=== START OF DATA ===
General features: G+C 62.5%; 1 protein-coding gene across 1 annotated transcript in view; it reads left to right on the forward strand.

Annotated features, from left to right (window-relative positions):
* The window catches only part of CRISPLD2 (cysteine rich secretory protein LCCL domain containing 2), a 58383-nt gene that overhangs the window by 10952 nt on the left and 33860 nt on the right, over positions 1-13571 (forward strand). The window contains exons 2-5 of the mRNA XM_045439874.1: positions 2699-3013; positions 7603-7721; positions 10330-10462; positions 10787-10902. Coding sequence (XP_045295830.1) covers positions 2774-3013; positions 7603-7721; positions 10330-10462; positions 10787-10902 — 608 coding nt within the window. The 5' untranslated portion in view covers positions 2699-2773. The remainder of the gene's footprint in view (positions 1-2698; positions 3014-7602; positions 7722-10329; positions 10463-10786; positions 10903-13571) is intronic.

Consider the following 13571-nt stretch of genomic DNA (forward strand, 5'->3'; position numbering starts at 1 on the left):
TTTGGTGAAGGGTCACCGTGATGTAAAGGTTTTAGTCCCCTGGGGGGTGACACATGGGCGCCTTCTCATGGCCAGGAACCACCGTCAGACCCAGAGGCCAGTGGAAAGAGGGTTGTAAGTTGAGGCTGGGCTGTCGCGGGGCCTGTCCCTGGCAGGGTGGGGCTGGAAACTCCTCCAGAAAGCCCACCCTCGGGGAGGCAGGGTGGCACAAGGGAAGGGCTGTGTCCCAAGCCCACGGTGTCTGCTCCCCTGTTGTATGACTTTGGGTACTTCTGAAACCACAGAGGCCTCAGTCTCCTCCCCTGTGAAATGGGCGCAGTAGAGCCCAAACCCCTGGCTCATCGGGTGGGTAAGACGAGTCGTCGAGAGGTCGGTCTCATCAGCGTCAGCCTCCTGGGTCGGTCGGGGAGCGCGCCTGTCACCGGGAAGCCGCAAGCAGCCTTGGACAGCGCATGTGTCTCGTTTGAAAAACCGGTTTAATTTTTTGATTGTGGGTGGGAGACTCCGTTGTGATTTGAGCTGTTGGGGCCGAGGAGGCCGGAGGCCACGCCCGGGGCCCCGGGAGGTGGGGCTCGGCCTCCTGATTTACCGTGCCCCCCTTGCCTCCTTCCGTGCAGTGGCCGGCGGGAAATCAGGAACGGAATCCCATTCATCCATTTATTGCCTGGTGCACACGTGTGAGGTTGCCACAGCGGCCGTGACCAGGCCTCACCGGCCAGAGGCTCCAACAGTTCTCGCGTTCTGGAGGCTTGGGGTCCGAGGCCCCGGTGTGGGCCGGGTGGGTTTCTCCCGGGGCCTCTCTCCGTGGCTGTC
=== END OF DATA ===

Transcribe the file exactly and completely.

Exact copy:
General features: G+C 62.5%; 1 protein-coding gene across 1 annotated transcript in view; it reads left to right on the forward strand.

Annotated features, from left to right (window-relative positions):
* The window catches only part of CRISPLD2 (cysteine rich secretory protein LCCL domain containing 2), a 58383-nt gene that overhangs the window by 10952 nt on the left and 33860 nt on the right, over positions 1-13571 (forward strand). The window contains exons 2-5 of the mRNA XM_045439874.1: positions 2699-3013; positions 7603-7721; positions 10330-10462; positions 10787-10902. Coding sequence (XP_045295830.1) covers positions 2774-3013; positions 7603-7721; positions 10330-10462; positions 10787-10902 — 608 coding nt within the window. The 5' untranslated portion in view covers positions 2699-2773. The remainder of the gene's footprint in view (positions 1-2698; positions 3014-7602; positions 7722-10329; positions 10463-10786; positions 10903-13571) is intronic.

Consider the following 13571-nt stretch of genomic DNA (forward strand, 5'->3'; position numbering starts at 1 on the left):
TTTGGTGAAGGGTCACCGTGATGTAAAGGTTTTAGTCCCCTGGGGGGTGACACATGGGCGCCTTCTCATGGCCAGGAACCACCGTCAGACCCAGAGGCCAGTGGAAAGAGGGTTGTAAGTTGAGGCTGGGCTGTCGCGGGGCCTGTCCCTGGCAGGGTGGGGCTGGAAACTCCTCCAGAAAGCCCACCCTCGGGGAGGCAGGGTGGCACAAGGGAAGGGCTGTGTCCCAAGCCCACGGTGTCTGCTCCCCTGTTGTATGACTTTGGGTACTTCTGAAACCACAGAGGCCTCAGTCTCCTCCCCTGTGAAATGGGCGCAGTAGAGCCCAAACCCCTGGCTCATCGGGTGGGTAAGACGAGTCGTCGAGAGGTCGGTCTCATCAGCGTCAGCCTCCTGGGTCGGTCGGGGAGCGCGCCTGTCACCGGGAAGCCGCAAGCAGCCTTGGACAGCGCATGTGTCTCGTTTGAAAAACCGGTTTAATTTTTTGATTGTGGGTGGGAGACTCCGTTGTGATTTGAGCTGTTGGGGCCGAGGAGGCCGGAGGCCACGCCCGGGGCCCCGGGAGGTGGGGCTCGGCCTCCTGATTTACCGTGCCCCCCTTGCCTCCTTCCGTGCAGTGGCCGGCGGGAAATCAGGAACGGAATCCCATTCATCCATTTATTGCCTGGTGCACACGTGTGAGGTTGCCACAGCGGCCGTGACCAGGCCTCACCGGCCAGAGGCTCCAACAGTTCTCGCGTTCTGGAGGCTTGGGGTCCGAGGCCCCGGTGTGGGCCGGGTGGGTTTCTCCCGGGGCCTCTCTCCGTGGCTGTC